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A Visit To North America’s Only Authenticated Viking Site

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A Corten steel sculpture at L'Anse Aux Meadows National Historic Site depicts how Vikings used the area as a base camp for their explorations.

Artist Karen Van Niekerk’s Corten steel sculpture at L’Anse Aux Meadows National Historic Site depicts how Vikings used the area as a base camp/Jennifer Bain

Six armed Vikings perched on a wooden platform atop a rocky hill at the tip of the Great Northern Peninsula in Newfoundland, all but one facing southeast to symbolize how this place was once a base camp for Norse explorations.

Climbing the barren hill for a better look, I realized the figures were silhouettes made of thick Corten steel that has weathered nicely with a rusty, orange-brown patina. There was one Norse woman surrounded by five men and they carried swords, shields, axes and spears. Their clothing, hairstyles and weapons are apparently accurate for a time from 1,000 years ago.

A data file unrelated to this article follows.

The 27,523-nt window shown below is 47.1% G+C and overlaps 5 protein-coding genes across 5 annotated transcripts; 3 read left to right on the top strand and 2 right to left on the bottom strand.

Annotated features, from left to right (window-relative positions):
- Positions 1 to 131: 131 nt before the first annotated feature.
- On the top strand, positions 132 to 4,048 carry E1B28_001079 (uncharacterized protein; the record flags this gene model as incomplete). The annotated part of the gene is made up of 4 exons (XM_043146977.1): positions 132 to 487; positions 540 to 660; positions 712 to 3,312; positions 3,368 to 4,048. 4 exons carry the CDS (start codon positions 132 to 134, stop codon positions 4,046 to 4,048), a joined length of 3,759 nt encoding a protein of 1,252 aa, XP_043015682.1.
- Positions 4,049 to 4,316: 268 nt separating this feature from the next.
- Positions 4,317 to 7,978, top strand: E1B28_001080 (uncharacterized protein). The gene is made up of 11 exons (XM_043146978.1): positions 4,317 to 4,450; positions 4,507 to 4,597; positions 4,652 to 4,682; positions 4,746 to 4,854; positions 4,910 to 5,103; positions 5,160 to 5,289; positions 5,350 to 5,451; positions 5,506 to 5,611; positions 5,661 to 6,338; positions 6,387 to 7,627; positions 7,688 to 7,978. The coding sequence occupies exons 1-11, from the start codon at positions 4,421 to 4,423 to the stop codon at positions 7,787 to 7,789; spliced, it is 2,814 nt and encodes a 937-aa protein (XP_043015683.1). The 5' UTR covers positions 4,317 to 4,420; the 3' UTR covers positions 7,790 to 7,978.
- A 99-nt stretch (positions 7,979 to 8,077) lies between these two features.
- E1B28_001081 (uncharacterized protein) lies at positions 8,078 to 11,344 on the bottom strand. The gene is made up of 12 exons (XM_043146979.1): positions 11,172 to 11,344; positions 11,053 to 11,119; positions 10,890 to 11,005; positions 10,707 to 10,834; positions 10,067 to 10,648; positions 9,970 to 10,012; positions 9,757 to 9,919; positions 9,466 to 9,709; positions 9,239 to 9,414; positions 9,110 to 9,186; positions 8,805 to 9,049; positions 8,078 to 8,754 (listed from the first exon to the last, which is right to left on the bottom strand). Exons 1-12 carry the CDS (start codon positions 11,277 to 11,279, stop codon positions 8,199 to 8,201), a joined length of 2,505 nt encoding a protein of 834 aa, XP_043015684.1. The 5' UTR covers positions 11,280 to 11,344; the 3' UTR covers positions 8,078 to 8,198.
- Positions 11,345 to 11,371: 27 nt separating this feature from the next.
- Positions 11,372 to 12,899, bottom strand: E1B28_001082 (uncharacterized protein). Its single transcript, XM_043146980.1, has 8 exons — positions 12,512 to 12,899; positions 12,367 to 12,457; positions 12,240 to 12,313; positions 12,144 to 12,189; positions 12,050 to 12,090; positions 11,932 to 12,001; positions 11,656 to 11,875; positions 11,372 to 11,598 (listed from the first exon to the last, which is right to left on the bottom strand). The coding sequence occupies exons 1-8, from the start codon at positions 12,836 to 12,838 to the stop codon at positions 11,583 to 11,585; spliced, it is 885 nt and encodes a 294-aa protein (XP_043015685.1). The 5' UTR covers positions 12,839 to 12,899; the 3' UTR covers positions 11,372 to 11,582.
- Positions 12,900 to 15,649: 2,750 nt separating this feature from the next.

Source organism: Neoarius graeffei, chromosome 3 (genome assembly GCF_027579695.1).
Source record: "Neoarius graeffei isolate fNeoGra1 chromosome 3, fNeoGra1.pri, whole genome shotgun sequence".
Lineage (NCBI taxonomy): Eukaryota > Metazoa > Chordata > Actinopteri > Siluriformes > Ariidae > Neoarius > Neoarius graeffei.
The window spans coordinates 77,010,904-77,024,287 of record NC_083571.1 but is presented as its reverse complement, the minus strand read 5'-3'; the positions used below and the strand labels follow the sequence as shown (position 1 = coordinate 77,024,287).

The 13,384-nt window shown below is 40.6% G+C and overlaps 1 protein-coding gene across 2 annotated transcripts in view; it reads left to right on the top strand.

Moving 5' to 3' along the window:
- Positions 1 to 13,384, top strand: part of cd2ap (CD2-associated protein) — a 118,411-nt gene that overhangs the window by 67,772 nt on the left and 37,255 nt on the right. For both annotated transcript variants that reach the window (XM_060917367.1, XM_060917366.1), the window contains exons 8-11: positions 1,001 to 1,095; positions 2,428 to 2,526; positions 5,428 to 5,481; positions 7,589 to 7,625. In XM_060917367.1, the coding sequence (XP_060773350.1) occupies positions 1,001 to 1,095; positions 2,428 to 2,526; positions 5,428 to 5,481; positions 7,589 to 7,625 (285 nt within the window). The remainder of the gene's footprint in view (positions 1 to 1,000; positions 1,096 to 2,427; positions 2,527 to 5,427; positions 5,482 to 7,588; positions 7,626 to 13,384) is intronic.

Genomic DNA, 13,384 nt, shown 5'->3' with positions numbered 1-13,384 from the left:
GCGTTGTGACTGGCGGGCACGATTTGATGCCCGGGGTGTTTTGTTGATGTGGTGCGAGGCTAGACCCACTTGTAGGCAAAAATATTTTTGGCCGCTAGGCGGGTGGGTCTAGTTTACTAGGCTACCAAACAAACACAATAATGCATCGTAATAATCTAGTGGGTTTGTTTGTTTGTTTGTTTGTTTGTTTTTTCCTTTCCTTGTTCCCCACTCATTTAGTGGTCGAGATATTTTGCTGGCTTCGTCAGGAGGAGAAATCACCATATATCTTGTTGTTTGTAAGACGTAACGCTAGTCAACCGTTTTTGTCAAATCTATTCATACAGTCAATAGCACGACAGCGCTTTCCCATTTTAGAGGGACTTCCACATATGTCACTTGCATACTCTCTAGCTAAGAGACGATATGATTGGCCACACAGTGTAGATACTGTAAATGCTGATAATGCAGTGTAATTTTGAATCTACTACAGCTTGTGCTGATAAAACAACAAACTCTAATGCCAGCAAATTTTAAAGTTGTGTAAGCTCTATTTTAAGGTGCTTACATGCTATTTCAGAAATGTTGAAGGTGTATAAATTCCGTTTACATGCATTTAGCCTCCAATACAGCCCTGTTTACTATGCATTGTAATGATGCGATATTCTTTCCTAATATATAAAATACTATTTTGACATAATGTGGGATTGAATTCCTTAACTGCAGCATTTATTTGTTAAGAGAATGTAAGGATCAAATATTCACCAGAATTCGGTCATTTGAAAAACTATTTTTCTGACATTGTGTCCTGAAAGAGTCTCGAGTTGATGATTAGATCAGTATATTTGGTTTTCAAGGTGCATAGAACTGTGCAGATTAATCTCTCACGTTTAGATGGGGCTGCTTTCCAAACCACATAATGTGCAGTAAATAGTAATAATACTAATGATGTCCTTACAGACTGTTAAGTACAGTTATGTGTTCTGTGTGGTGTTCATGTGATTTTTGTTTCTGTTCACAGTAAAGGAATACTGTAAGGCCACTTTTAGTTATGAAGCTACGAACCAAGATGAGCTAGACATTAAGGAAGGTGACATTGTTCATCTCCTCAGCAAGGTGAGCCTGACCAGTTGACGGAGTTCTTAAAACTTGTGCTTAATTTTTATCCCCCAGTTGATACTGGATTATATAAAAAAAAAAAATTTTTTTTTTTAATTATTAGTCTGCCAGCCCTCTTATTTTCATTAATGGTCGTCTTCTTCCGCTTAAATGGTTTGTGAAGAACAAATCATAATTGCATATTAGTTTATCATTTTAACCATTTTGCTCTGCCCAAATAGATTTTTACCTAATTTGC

This nearly eight-foot-tall sculpture was designed by New Brunswick graphic artist and illustrator Karen Van Niekerk and unveiled in 2012. It provides a dramatic welcome to L’Anse aux Meadows National Historic Site, the only authenticated Viking site in North America, and a UNESCO World Heritage Site that provides evidence of the first known Europeans to set foot on this continent.

“Why are we so fascinated with Vikings?” asks a short film inside the visitor center. “Why did they come, and why here?”

L'Anse aux Meadows National Historic Site has a display of how the Vikings have invaded popular culture.